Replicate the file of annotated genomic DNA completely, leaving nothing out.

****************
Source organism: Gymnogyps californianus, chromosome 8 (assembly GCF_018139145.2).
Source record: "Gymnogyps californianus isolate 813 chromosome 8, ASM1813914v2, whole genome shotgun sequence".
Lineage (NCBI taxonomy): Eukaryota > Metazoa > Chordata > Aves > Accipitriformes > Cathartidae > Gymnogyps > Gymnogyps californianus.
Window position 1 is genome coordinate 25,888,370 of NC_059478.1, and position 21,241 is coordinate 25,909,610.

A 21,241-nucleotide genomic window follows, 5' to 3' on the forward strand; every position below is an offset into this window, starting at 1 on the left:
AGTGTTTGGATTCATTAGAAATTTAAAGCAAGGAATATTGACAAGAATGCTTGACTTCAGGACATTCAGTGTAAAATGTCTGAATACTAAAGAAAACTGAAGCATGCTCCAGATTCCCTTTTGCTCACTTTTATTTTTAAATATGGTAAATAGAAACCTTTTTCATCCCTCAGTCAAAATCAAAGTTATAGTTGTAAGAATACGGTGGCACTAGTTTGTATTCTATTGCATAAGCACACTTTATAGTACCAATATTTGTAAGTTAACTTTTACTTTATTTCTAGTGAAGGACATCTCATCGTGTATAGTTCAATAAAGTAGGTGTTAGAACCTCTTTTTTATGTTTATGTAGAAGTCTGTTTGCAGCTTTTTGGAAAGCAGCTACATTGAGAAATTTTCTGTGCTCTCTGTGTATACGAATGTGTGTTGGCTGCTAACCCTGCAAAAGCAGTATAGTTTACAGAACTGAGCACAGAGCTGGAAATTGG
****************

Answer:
Source organism: Gymnogyps californianus, chromosome 8 (assembly GCF_018139145.2).
Source record: "Gymnogyps californianus isolate 813 chromosome 8, ASM1813914v2, whole genome shotgun sequence".
Lineage (NCBI taxonomy): Eukaryota > Metazoa > Chordata > Aves > Accipitriformes > Cathartidae > Gymnogyps > Gymnogyps californianus.
Window position 1 is genome coordinate 25,888,370 of NC_059478.1, and position 21,241 is coordinate 25,909,610.

A 21,241-nucleotide genomic window follows, 5' to 3' on the forward strand; every position below is an offset into this window, starting at 1 on the left:
AGTGTTTGGATTCATTAGAAATTTAAAGCAAGGAATATTGACAAGAATGCTTGACTTCAGGACATTCAGTGTAAAATGTCTGAATACTAAAGAAAACTGAAGCATGCTCCAGATTCCCTTTTGCTCACTTTTATTTTTAAATATGGTAAATAGAAACCTTTTTCATCCCTCAGTCAAAATCAAAGTTATAGTTGTAAGAATACGGTGGCACTAGTTTGTATTCTATTGCATAAGCACACTTTATAGTACCAATATTTGTAAGTTAACTTTTACTTTATTTCTAGTGAAGGACATCTCATCGTGTATAGTTCAATAAAGTAGGTGTTAGAACCTCTTTTTTATGTTTATGTAGAAGTCTGTTTGCAGCTTTTTGGAAAGCAGCTACATTGAGAAATTTTCTGTGCTCTCTGTGTATACGAATGTGTGTTGGCTGCTAACCCTGCAAAAGCAGTATAGTTTACAGAACTGAGCACAGAGCTGGAAATTGG